Any regular employee who is dismissed shall have the right to appeal in writing to the Administrative Hearing Commission within thirty (30) days after the effective date setting forth in substance reasons for claiming the dismissal was for political, religious, or racial reasons or not for the good of the service.3
1 CSR 20-3.070(5)(A). Indeed, the regulations do provide what the statutes explicitly provide: review by the Commission in cases where an employee alleges he or she has been separated from his or her employment for racial reasons. 1 CSR 20-3.080(4)(B) merely provides an additional mechanism for the review of allegations of racial discrimination where no other review, whether under the MHRA or by the Commission, has already been provided.
However, the circuit court, in an attempt to harmonize 1 CSR 20-3.080(4)(B) with section 36.390.5, concluded that the Commission only has the authority to determine “if the dismissal was for racial reasons, a sole cause type analysis.” Unstated in the judgment is exactly why a “sole cause type analysis” is appropriate and how it would resolve the alleged conflict, as opposed to the contributing factor analysis generally used by Missouri courts when considering claims of racial discrimination affecting employment. See e.g., Daugherty v. City of Maryland Heights, 231 S.W.3d 814, 819 (Mo. banc 2007) (“Nothing in this statutory language of the MHRA requires a plaintiff to prove that discrimination was a substantial or determining factor in an employment decision; if consideration of age, disability, or other protected characteristics contributed to the unfair treatment, that is sufficient”); see also Templemire v. W&M Welding, Inc., 433 S.W.3d 371, 383-84 (Mo. banc 2014) (explaining that Missouri provides greater protection than federal non-discrimination laws in that showing an illegal factor played a role in a discharge decision violates both the Missouri Human Rights Act and also the workers' compensation laws). Not only is it unclear, as explained supra, as to what conflict actually exists between the statutes and regulation considered by the circuit court, but equally perplexing is the crafted remedy.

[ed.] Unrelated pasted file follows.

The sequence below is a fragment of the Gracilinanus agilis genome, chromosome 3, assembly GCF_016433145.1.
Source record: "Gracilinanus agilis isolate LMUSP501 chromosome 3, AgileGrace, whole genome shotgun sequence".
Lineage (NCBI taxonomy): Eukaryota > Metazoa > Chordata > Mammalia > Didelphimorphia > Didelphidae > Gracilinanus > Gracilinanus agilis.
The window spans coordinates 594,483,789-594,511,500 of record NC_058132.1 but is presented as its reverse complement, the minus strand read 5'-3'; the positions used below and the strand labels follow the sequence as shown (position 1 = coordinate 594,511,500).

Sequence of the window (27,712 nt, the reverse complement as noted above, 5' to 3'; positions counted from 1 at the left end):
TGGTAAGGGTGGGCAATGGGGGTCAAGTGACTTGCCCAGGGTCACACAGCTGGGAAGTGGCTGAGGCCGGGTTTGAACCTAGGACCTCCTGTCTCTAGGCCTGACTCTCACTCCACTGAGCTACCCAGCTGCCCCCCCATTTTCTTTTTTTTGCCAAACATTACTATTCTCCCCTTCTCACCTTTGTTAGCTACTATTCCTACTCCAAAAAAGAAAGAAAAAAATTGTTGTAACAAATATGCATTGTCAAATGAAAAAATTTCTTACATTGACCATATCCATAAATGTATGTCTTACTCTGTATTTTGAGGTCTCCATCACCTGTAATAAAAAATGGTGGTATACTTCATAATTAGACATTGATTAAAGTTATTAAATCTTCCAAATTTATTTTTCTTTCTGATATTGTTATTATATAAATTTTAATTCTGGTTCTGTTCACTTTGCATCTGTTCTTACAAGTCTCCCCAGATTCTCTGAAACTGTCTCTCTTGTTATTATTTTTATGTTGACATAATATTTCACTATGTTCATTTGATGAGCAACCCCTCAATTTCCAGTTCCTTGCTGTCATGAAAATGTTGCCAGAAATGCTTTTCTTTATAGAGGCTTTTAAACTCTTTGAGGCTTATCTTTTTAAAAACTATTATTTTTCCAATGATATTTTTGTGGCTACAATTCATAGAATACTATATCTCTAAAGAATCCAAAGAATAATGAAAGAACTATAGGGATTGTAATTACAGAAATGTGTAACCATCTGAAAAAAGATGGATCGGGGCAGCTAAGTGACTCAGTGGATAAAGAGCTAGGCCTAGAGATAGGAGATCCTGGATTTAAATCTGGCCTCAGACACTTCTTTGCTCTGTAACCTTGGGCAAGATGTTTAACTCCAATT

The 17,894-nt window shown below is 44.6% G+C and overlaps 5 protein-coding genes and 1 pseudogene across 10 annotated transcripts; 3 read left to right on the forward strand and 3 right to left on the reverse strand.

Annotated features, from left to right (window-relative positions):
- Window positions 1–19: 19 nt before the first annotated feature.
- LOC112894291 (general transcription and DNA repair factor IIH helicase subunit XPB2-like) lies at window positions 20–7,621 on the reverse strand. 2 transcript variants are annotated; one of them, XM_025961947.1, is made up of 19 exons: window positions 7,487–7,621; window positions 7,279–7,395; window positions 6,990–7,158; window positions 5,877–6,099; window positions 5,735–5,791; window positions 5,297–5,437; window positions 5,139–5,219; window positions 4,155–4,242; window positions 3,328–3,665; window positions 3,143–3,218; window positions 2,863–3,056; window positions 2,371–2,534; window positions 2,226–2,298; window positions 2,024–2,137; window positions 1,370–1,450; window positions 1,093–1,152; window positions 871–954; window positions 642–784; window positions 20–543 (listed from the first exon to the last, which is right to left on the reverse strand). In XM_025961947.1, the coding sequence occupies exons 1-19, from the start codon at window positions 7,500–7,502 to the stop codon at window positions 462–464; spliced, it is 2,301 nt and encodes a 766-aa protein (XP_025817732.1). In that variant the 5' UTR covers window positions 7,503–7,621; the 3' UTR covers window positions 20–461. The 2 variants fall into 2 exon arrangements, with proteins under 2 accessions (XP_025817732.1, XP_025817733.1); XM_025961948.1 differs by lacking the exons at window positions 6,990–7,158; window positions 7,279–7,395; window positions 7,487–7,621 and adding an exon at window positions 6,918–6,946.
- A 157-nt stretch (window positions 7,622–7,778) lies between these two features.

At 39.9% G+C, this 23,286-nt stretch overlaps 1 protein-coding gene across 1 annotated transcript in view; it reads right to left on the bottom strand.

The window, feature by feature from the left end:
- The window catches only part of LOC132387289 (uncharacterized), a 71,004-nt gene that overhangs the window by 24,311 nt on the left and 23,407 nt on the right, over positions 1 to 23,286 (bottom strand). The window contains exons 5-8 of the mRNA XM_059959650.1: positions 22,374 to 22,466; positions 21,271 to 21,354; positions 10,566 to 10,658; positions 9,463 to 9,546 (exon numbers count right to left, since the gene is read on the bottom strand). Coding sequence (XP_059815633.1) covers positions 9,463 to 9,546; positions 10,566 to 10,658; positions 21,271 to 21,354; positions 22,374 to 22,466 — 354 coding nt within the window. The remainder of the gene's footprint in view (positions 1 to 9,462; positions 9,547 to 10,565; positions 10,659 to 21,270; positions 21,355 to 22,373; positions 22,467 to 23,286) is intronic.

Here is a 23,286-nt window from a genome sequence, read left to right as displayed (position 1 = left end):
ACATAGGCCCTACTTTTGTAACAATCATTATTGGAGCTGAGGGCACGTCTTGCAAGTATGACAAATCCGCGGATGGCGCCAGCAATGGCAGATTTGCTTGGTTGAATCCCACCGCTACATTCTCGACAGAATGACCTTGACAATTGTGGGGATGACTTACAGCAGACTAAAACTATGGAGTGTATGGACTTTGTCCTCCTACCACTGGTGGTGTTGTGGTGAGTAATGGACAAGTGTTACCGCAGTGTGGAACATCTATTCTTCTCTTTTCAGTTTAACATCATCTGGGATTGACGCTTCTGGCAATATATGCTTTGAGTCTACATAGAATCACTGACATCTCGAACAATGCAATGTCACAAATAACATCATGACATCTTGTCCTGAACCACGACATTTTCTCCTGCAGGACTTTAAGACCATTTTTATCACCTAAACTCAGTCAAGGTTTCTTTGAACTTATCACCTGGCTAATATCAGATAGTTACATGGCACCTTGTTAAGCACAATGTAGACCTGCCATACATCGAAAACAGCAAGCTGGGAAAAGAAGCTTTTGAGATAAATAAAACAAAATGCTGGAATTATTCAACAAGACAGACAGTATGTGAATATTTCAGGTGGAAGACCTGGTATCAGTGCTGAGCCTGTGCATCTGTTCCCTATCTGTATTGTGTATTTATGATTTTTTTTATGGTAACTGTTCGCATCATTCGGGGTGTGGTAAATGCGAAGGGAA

Regardless, before we may address the substantive issues presented by this appeal, we must first consider Employer's motion to dismiss, which raises the issue of whether this Court has jurisdiction to decide the appeal. See DeGennaro v. Alosi, 389 S.W.3d 269, 273 (Mo. App. W.D. 2013). If it is determined that jurisdiction does not exist, our only authority is to transfer the case to the court that does have jurisdiction. Moses v. Carnahan, 186 S.W.3d 889, 896 (Mo. App. W.D. 2006).
A party may seek judicial review of an agency decision by filing a petition with the proper circuit court. See Section 536.110. After reviewing the Commission's decision, the circuit court “shall render judgment affirming, reversing, or modifying the agency's order, and may order the reconsideration of the case in the light of the court's opinion and judgment, and may order the agency to take such further action as it may be proper to require[.]” Section 536.140.5. Pursuant to section 536.140.6, a party may appeal from the judgment of a court reviewing an agency decision as in other civil cases.